Sheng Li (gmachine1729) wrote,
Sheng Li

Some thoughts on Greek, Persian, Arab, Indian, and Chinese science

Originally published at 狗和留美者不得入内. You can comment here or there.

Reading more about history, I’ve come to notice that China’s main historical disadvantages vis-a-vis the outside world in the digital age are no longer there. 1) the writing system, which made it such that even though Chinese invented movable type printing in 11th century, it was only a marginal improvement due to requirement of thousands of types 2) the lack of development of deduction method and axiomatic system 3) the imperial examination system, which marginalized development of science and technology. As far as raw intelligence and brainpower is concerned, the evidence suggests that East Asians are higher, including at the tail, especially at M. If one regards the Chinese to have underperformed in modern times, the Japanese less burdened by aspects of traditionalism were extremely successful at modernizing. Even in science, Hantaro Nagaoka proposed a Saturnian model with positive charge concentrated at the center refuting Thompson’s plum putting model, several years between Rutherford gold foil experiment. Interestingly, Nagaoka was as a college student doubtful of the natural aptitude of East Asians in science, but decided that the Japanese might have a chance after perusing the history of Chinese science and technology.

As for Chinese mathematics, it’s interesting how different the approach was from that of the Greeks. It was a very concrete, problem solving based, high M approach. Of course, I personally find theoretical discoveries like proof of existence of irrational numbers and the infinitude of prime numbers to be much more impressive and certainly much more profound. It’s amazing how lopsided the Greeks were, coming up with axiomatic geometry and number theory yet unable to discover the decimal system or algebra even. In contrast, the Chinese in third and fifth centuries, inscribing 6\cdot 2^n-gons in circles got for pi in explicit decimals 3.1416 and 3.1415927, whereas several centuries earlier Archimedes got lower and upper bounds in fractions.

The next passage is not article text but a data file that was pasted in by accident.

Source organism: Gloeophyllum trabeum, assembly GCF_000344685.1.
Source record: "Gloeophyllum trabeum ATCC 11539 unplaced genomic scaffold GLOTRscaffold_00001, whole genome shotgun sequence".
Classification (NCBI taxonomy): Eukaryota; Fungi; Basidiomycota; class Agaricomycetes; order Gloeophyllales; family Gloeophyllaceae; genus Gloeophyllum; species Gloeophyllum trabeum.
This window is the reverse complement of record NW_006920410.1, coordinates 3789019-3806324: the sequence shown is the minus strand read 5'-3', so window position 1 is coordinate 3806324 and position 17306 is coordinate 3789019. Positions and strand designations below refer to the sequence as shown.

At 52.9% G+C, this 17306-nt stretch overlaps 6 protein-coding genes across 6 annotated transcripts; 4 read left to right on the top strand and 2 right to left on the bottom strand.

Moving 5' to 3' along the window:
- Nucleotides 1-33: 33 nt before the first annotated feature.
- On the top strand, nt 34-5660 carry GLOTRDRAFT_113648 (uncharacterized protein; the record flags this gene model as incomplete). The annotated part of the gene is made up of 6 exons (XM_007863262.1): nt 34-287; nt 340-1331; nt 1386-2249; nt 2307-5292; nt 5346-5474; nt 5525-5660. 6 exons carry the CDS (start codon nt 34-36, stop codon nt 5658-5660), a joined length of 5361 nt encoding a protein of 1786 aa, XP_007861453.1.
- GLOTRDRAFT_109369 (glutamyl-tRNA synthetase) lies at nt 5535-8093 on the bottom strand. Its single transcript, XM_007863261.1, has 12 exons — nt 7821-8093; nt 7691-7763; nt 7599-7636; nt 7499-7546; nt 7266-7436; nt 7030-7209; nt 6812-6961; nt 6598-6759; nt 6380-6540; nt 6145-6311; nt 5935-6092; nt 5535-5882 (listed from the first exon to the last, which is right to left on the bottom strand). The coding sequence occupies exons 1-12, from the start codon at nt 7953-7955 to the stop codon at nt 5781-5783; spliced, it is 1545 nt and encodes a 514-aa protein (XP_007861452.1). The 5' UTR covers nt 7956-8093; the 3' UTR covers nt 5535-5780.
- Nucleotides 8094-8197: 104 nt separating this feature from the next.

Chinese are certainly stronger at the implementation, execution, concrete problem solving, and social organization. Chinese weakness vis-a-vis the outside world, including India, was coming up with profound ideas in science. But in today’s day and age, deep science is pretty much over. Nowadays, even if you get a theoretical breakthrough in the likes of that of Mochizuki, less than a handful people can understand it. Heck, it takes at least a few years to learn all the work of Grothendieck. I mentioned India, seeing how Madhava figured out Maclaurin series for sine, cosine, arctan in the 14th century! And the word sine can be trace back to Sanskrit origins as well. Arabs and Persians had also figured out law of sines, law of cosines, and algebra. Algebra and algorithm are both Arabic loanwords. West also got the decimal system from Islamic world, through a book translated by Fibonacci in 13th century. Moreover, Alhazen was a pioneer of the scientific method, scientifically justifying the intromission theory of light, in contrast to the theory of the Greeks that light goes out of the eye. Chinese would have gotten much further in science, if the school of Mo Tzu, which was critical of Confucianism, did not lose prominence. In the writings of Mohist school, points and lines were defined, the phenomena of image through a pinhole inverted was described, with justification per light traveling in rays, and there was an emphasis on logic and deduction (with investigation of whether or not a white horse is a horse as an example).